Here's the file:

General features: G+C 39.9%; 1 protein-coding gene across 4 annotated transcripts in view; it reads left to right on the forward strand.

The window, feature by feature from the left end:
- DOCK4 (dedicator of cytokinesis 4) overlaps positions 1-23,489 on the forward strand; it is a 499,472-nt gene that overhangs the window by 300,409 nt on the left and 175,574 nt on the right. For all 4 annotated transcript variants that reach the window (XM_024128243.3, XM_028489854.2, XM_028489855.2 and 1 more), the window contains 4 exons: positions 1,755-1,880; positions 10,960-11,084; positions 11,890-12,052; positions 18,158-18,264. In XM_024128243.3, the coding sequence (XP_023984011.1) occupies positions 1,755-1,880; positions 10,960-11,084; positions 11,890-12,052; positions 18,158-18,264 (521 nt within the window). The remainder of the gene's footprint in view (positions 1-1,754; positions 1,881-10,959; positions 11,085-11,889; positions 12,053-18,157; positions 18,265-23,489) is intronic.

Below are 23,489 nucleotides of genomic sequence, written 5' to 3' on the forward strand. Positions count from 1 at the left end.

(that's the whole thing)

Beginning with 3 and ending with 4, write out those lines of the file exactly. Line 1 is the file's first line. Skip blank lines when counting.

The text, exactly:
- DOCK4 (dedicator of cytokinesis 4) overlaps positions 1-23,489 on the forward strand; it is a 499,472-nt gene that overhangs the window by 300,409 nt on the left and 175,574 nt on the right. For all 4 annotated transcript variants that reach the window (XM_024128243.3, XM_028489854.2, XM_028489855.2 and 1 more), the window contains 4 exons: positions 1,755-1,880; positions 10,960-11,084; positions 11,890-12,052; positions 18,158-18,264. In XM_024128243.3, the coding sequence (XP_023984011.1) occupies positions 1,755-1,880; positions 10,960-11,084; positions 11,890-12,052; positions 18,158-18,264 (521 nt within the window). The remainder of the gene's footprint in view (positions 1-1,754; positions 1,881-10,959; positions 11,085-11,889; positions 12,053-18,157; positions 18,265-23,489) is intronic.

Below are 23,489 nucleotides of genomic sequence, written 5' to 3' on the forward strand. Positions count from 1 at the left end.